Comparison Nevada and Us Constitution

1 January 2017

Yet when the workings of the legislative, executive, and judicial systems are investigated, it is clear that Nevada’s state constitution deviates dramatically from the U. S. Constitution. While both share these three separate designations of political power, and while there is the unstated intention that these branches are intended to keep the other within check, there are differences which suggest a greater degree of democratic control over each area therein. A topical example is in the judicial system; currently, the Bush Administration is seeking to replace one of the members of the Supreme Court.

Under the U. S. Constitution, this appointment is a lifelong position that will only be nullified if the judge resigns their post or dies in office. This creates serious contests within the partisan political environment found among federal representatives, for any candidate appointed to this post helps define the direction of the Supreme Court for the rest of their life. Thus, it is frequently believed that a president who appoints a judge to the Supreme Court is creating a legacy, helping to shape the direction of the laws for the country for a time long after their presidency has expired.

This makes the selection of a judge a hotly contested process. In Nevada, in contrast, the State Supreme Court uses a “staggered” system in order to appoint their judges. The judges are selected not by presidential appointment but by “qualified electors of the State at the general election,” and are only allowed to hold their office for a limited period of years. Furthermore, the Chief Justice is only allowed to maintain their post for six years, thus reducing the opportunity to shape the direction of the state’s laws throughout the remainder of their lives.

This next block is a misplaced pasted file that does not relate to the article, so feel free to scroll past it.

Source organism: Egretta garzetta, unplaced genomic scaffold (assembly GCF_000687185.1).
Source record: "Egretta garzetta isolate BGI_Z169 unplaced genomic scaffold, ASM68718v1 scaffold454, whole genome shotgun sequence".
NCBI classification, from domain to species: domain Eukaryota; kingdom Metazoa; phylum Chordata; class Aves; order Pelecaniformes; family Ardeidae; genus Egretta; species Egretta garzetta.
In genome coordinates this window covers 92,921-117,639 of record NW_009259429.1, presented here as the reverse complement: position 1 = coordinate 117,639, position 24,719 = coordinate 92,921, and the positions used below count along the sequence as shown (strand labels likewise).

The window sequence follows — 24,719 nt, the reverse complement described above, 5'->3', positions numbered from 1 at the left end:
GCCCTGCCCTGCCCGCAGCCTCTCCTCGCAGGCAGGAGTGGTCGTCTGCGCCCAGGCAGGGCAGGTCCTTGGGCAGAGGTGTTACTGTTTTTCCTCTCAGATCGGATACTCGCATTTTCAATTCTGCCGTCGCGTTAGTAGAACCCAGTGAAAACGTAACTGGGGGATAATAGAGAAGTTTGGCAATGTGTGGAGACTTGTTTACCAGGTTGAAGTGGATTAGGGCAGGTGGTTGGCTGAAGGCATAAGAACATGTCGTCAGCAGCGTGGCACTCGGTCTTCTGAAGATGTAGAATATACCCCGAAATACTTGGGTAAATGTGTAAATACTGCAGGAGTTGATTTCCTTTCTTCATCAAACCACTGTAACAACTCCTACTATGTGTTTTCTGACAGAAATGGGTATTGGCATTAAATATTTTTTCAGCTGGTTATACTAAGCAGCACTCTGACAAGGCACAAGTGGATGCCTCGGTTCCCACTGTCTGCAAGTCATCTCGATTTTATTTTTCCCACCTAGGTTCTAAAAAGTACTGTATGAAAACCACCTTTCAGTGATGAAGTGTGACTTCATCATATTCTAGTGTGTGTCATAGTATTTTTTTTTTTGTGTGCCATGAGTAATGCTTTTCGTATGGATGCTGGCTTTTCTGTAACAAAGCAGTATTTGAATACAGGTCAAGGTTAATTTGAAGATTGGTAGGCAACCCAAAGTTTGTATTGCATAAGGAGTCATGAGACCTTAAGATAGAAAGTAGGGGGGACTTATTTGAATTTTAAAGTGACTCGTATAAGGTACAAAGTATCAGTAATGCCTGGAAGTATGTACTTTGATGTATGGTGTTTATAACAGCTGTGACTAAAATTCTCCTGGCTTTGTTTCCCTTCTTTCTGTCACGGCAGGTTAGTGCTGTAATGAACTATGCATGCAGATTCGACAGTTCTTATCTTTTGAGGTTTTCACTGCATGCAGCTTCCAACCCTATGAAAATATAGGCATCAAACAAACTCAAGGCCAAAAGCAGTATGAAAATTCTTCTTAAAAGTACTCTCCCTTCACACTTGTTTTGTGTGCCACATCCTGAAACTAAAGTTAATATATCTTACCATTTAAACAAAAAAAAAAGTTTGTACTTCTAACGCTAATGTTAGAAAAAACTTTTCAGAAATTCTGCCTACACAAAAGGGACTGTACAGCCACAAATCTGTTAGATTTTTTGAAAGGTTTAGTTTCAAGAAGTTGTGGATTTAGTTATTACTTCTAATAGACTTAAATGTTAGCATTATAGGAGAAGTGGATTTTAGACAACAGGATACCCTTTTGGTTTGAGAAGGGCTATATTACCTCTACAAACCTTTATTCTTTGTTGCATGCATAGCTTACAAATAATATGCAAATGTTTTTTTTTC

Additional points of contrast strongly suggest that the executive and legislative branches likewise show that there is a difference between the U. S. Constitution and the Nevada State Constitution. For example, in the executive branch, the sitting president has the ability to appoint individuals to head various divisions and political positions. Many of these positions comprise his “cabinet,” and there is a tendency for this cabinet to make decisions according to the will of the Administration.

Indeed, an argument could be made that appointing cabinet heads helps ensure a body of political leaders who are predisposed to favor the president in his decision-making processes as opposed to questioning them, and those who differ from the president’s perspectives are more likely to be excluded from the political cabinet: this was readily apparent in the decision of Colin Power to step down as Secretary of State after his opinions concerning the direction of the Bush Administration were dismissed.

In Nevada, the Governor does have the ability to “fill vacancies” in high political positions, but this is only a stopgap solution to help keep the position occupied until there is another means of replacing the official. Often, this is found in the form of an election or “granting a commission,” and the candidate needs to be assessed according to his or her qualifications.

However, aside from this contingency, elections are used to fill such positions. References Constitution of the State of Nevada, The. (2005) Author. Acquired 3 October 2005 at http://www. leg. state. nv. us/Const/NvConst. html White House, The. (2005) “The United States Constitution. ” Acquired 3 October 2005 at http://www. house. gov/Constitution/Constitution. html

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